If you are investing a lot of your time and energy developing a single, online network, this might be a good time to consider how future-proof your strategy is.

Image credit: Avolore

Creating a buzz about your business

This post is all about generating word of mouth and creating a positive buzz about you or your business.

If a friend recommends a great restaurant to you, you are massively more likely to go and eat there than you would be, if you’d found out about that same restaurant via an expensive advertisement. This is because, as we all know, a word of mouth referral is extremely powerful.

So, here’s a question for you:

Why do so few companies do anything to encourage word of mouth?

There are a number of reasons, but here’s what I believe to be the primary one: In my experience, most business owners think they are already doing enough to generate a buzz about what they do.  They genuinely care about their customers and work hard to try and exceed their customer’s expectations.

Surely that’s enough to get people talking about them?

No. It’s not!

That’s because there’s a high level of customer expectancy within the marketplace.  Think about it for a moment.  You expect great service don’t you? Of course you do and so does everyone else!

So, we all notice when we get bad service, but when we get either a good or slightly better than good service, it just washes over us.  It certainly doesn’t motivate us to want to tell all our friends.  We reserve that kind of buzz for the special companies – The one’s that stand out.

Word of mouth 101: We attract remarks, when we become remarkable

The marketplace will not start talking about a company, unless there’s a reason.  So, if we want to attract word of mouth business, we need to give people something to talk about.  A great place to start, is to continuously look for ways to offer a remarkable service, remarkable products or both.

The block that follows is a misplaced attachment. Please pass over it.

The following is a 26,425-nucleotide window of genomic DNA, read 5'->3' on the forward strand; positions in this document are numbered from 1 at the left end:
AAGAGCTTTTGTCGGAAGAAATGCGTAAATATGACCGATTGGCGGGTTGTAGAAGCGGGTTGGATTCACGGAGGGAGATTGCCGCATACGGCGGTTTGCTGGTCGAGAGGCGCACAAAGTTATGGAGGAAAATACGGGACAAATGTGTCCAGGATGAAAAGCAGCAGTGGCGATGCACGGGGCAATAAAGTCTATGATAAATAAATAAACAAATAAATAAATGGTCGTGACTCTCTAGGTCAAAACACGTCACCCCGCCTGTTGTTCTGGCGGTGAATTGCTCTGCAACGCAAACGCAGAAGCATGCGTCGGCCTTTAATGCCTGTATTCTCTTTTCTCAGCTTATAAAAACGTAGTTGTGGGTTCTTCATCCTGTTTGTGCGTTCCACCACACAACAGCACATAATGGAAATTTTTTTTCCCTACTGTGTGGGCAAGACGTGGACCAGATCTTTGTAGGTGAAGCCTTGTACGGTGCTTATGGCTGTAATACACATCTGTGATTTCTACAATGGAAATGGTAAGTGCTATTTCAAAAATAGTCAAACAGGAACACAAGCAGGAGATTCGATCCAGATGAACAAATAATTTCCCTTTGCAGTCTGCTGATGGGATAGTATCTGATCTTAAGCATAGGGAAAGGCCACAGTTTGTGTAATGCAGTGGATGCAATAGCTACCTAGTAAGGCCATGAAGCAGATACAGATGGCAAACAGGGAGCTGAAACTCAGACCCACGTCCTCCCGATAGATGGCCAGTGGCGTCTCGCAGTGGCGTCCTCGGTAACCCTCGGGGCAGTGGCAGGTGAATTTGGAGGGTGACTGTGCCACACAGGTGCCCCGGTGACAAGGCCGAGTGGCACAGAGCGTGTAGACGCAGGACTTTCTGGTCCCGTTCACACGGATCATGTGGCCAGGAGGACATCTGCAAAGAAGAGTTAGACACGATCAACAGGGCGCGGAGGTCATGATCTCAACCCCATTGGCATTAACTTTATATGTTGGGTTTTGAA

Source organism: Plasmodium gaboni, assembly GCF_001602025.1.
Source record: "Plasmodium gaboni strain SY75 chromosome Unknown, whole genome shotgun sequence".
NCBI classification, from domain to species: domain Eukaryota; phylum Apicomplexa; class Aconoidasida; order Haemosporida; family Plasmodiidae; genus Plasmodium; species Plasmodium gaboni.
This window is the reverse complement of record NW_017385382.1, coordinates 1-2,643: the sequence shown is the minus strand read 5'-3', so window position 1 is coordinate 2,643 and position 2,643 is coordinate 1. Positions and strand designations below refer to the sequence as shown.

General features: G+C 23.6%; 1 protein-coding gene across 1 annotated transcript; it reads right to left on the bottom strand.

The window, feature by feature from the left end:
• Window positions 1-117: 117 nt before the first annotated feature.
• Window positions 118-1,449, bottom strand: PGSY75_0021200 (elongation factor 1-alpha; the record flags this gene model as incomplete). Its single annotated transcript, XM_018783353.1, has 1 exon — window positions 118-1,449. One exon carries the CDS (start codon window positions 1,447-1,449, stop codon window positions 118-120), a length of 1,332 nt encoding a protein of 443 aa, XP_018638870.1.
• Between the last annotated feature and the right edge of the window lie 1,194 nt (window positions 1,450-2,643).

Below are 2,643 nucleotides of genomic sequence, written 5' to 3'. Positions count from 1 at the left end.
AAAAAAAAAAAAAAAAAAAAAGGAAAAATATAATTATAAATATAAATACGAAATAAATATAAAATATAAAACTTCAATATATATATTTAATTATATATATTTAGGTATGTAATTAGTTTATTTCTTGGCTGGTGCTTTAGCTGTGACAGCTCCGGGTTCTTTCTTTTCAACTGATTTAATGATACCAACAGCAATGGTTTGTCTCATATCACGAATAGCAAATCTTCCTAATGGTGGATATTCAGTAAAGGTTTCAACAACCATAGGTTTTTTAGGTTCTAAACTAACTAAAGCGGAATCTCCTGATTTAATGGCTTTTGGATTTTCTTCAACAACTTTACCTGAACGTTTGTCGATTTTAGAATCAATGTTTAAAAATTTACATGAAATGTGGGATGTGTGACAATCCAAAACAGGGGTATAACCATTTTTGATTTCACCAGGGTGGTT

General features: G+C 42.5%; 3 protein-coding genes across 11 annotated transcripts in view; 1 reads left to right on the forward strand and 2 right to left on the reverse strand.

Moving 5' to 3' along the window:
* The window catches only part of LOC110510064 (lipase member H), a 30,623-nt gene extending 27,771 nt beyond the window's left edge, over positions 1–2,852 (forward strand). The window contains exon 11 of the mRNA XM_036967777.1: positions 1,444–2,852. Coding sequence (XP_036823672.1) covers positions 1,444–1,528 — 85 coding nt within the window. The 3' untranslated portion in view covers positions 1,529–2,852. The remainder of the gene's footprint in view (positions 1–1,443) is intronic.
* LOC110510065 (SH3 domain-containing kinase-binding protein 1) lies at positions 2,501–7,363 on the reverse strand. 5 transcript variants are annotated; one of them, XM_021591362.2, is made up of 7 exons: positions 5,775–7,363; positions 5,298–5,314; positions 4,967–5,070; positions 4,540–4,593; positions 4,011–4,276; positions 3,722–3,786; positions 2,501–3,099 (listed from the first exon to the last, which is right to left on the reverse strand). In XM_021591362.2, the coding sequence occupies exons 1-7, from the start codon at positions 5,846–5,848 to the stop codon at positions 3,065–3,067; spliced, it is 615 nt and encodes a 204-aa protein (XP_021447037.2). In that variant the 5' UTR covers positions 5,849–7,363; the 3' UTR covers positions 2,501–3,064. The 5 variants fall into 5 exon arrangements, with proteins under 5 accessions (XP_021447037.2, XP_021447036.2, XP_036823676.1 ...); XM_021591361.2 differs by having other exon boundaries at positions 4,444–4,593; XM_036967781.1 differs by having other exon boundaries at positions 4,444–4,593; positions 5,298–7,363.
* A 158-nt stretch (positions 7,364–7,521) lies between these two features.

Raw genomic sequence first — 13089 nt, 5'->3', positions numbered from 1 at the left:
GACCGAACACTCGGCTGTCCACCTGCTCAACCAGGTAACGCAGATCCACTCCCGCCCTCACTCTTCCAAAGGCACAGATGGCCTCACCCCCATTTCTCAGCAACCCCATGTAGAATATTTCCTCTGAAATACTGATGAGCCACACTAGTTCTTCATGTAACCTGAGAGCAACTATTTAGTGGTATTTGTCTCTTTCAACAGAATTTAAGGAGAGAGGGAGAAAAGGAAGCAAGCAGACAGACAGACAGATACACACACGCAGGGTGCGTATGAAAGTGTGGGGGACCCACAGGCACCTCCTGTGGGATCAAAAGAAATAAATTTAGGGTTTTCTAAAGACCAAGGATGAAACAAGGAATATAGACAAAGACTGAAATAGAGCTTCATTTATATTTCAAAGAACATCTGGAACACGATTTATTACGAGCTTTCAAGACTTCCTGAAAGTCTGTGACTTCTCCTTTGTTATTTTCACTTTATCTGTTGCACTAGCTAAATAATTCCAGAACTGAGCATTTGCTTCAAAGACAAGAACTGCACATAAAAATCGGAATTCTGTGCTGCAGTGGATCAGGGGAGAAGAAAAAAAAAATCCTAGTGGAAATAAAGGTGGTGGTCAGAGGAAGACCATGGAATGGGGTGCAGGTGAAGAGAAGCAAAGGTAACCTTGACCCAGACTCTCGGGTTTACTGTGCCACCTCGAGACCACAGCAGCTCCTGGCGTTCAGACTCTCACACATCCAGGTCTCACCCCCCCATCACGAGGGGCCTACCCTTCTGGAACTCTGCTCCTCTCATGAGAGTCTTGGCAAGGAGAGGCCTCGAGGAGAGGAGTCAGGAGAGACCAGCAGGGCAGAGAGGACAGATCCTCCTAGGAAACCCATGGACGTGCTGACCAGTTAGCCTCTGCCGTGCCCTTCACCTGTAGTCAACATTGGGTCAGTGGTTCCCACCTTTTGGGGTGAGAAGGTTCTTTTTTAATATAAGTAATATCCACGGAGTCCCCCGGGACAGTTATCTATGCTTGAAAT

To become remarkable takes courage; the courage to be different.  I’m not talking about being different just for the sake of it. If Bob’s the only Accountant in town to wear a batman outfit to his meetings, he will be different AND people will talk about him. (But that’s a whole different kind of word of mouth!)

Here’s a thought:  Why not take a moment to think about the companies, services or products that you are talking about and figure out how to adapt what you do, so your business becomes just as remarkable – but in your own way.  Use companies in different industries as inspiration, but don’t copy them.  Dare to be different and offer unique value.

Okay, that’s my take on it. I’d really like to hear what tips or ideas you have for generating word of mouth.

February’s Twitter unfollowing trend

The Twitter unfollow trend happened in February!

That’s right, around 6 months ago, three well-known Twitter users unfollowed all their followers; two within a day of each other.

The big names back then were; Jason Calacanis ( founder), Natali Del Conte (Cnet) and Loic Le Muer (Seesmic founder.)

Here’s a what happened – be sure to read the comments section for feedback from Loic and Jason. They gave the exact same reasons then for unfollowing, as people are giving today.

So, this Twitter unfollowing trend is not new and it is not news.

Next story please!

2 things I didn’t know yesterday!

Here are 2 things I didn’t know yesterday, which I wanted to share with you.  If you have anything you want to add, please do so – it’s always great to get feedback.

Twitter unfollowing trend is set to continue

Since blogging about Robert Scoble unfollowing his Twitter followers, I have had a lot of feedback.  As well as the comments on the blog, I have had people emailing me, a few people calling me and even a blog post featuring me.

I’ve been told we are going to see some more well-known Twitter users doing the same as Scoble, over the coming days and weeks. Maybe even sooner!

MarketingProfs feature

I wrote a post recently, called; “How to sell against cheaper competitors” and was blown-away to see it used in yesterday’s MarketingProfs newsletter. With around a third of a million subscribers, it was exciting to get the opportunity to reach so many new, great people.

History will judge him

Isn’t it funny, the things people say without really thinking?

I was listening to the radio recently, as some experts were discussing how good a recently deceased artist was, when one of them said;

history will judge him!”

I disagree!

Surely the future will judge him?

Scoble, Twitter and the wisdom of the crowd!

My FriendFeed buddy Robert Scoble announced last night, that he was going to unfollow around 105,000 people on Twitter.  He has his reasons for doing this, most of which are valid in my opinion.